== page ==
86. "A Good Day to Run" by Darryl Worley (#12, 2000-01)
My mom did 5K runs when this song was out, so this was her theme song. And for me, the eternal sucker for wanderlust songs, that also meant going all over the state to cheer her on. So we both got something different but unifying out of this. The production is evocative and spacious, just like the wide open spaces this guy and his lover are finding "down a two-lane highway.” Worley had a knack for charismatic and interesting character sketches before he dove headfirst into politics, and this was the best off his first album. Every time I hear this one, I feel like my worrying days are done.
87. "Good Hearted Man" by Tift Merritt (#60, 2004)
The horns, backing vocals, and Wurlitzer sound like Sturgill Simpson's "All Around You" traveled back in time by way of New Orleans, and the throaty assured vocals bring to mind K. T. Oslin by way of Jewel. As often as the "I thought I was a free spirit until I found the right one" card is played in country, this is the first time I can recall seeing it from a female perspective. I love the line "Hey, sweet woman, you know you're not a child,” presented as a wake-up call to a former rebel who's found Mr. Right ("So trading in that hard-headed kid for a woman I can give to him" is a close second). There are a lot of different ingredients, but the resulting stew is good and hearty.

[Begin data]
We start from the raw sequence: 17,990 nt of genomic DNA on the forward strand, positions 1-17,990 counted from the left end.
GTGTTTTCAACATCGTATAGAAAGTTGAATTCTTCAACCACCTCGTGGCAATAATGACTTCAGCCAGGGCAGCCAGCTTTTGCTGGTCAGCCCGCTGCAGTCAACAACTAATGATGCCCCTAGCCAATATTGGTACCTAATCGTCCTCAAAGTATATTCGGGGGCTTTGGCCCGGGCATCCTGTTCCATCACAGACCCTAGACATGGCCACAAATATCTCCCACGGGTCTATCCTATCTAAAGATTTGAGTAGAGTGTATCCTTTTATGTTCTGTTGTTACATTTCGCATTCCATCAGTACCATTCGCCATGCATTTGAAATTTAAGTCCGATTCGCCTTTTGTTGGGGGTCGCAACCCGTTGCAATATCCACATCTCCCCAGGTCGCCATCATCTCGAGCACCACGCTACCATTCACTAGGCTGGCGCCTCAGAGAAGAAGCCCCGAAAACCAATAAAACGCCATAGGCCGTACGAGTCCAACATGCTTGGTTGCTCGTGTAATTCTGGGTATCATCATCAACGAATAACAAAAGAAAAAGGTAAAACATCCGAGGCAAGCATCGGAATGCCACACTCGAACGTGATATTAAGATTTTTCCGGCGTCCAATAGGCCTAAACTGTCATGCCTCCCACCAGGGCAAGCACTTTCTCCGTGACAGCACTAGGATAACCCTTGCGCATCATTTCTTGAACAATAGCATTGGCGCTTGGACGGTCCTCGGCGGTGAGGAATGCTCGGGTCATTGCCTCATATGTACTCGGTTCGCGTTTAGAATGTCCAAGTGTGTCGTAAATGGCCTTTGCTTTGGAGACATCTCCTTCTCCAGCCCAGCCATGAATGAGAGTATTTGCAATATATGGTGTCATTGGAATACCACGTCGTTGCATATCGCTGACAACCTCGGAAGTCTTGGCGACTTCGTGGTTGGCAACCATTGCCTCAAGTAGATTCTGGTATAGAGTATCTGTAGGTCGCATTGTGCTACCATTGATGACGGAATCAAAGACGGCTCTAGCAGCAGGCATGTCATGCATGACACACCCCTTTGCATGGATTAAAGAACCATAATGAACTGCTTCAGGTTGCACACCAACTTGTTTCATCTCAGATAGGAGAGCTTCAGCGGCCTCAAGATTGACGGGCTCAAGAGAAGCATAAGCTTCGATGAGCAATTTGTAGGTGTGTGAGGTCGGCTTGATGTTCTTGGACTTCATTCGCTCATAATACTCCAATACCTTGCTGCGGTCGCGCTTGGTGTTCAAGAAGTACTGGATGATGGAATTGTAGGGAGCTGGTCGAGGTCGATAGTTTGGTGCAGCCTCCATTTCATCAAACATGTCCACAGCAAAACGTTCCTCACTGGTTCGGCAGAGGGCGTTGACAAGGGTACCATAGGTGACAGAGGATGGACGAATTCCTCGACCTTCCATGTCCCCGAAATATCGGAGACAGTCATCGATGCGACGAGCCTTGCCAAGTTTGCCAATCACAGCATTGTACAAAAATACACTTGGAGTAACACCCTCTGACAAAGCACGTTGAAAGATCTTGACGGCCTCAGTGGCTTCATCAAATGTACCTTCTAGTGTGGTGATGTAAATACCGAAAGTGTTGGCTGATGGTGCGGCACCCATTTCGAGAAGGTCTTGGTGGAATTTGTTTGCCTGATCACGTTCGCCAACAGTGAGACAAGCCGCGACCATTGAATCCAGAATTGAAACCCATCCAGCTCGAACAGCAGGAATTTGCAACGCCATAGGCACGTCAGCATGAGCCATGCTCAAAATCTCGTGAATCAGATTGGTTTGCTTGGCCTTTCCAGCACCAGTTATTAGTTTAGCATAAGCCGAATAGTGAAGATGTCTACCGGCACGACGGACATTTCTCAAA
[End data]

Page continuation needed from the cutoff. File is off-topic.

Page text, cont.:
88. "The Good Stuff" by Kenny Chesney (#1, 2002)
As much of a staple as the "conversation with a bartender" is in country (see "When the Bartender Cries" on the '90s list), this one just feels natural and down-to-earth (a bit of a shocker from Craig Wiseman, who tends to overshoot this kind of song). The dual purpose of the phrase "good stuff" is perfectly executed wordplay, and it only gets better from that. We learn so much about the bartender's life and what drives him to dish out the (very solid) advice to a brokenhearted man in need. This song shows just how thoughtful Kenny is at his best, and it's deservedly one of his cornerstone songs.
89. "Good to Go" by John Corbett (#43, 2006)
I don't know much about John Corbett's acting career, other than some vague memories of watching Northern Exposure as a kid. What I do know is that he's a convincing country singer. Sure, everyone's done those songs where someone takes stock of their life and realizes that they don't have it all that bad. But this one has an extra degree of humility ("the generous and mostly undeserved blessings that I've had"), and even some narrative continuity to make it not just seem like a list of platitudes. Of course, Corbett's laid back yet gritty everyman delivery sells the message, and a well-placed harmony vocal from Sarah Buxton doesn't hurt, either.
90. "Goodbye Earl" by The Chicks (#13, 2000)
Yeah yeah, another chance for me to gush about a Dennis Linde song. But under the black comedy of Earl's abusive asshole ways and the Chicks' bracing, self-aware performance is an uplifting message. Not everyone has a helping hand to get out of an abusive relationship the way Mary Ann helped Wanda, and while the Chicks (and presumably most fans) clearly do not support murder, I think most of us can support using the power of friendship to get out of a bad situation. I've read social media comments from people who said this song helped them find the strength to escape abusers. And just like "800 Pound Jesus,” I think that's a sign the message came through loud and clear.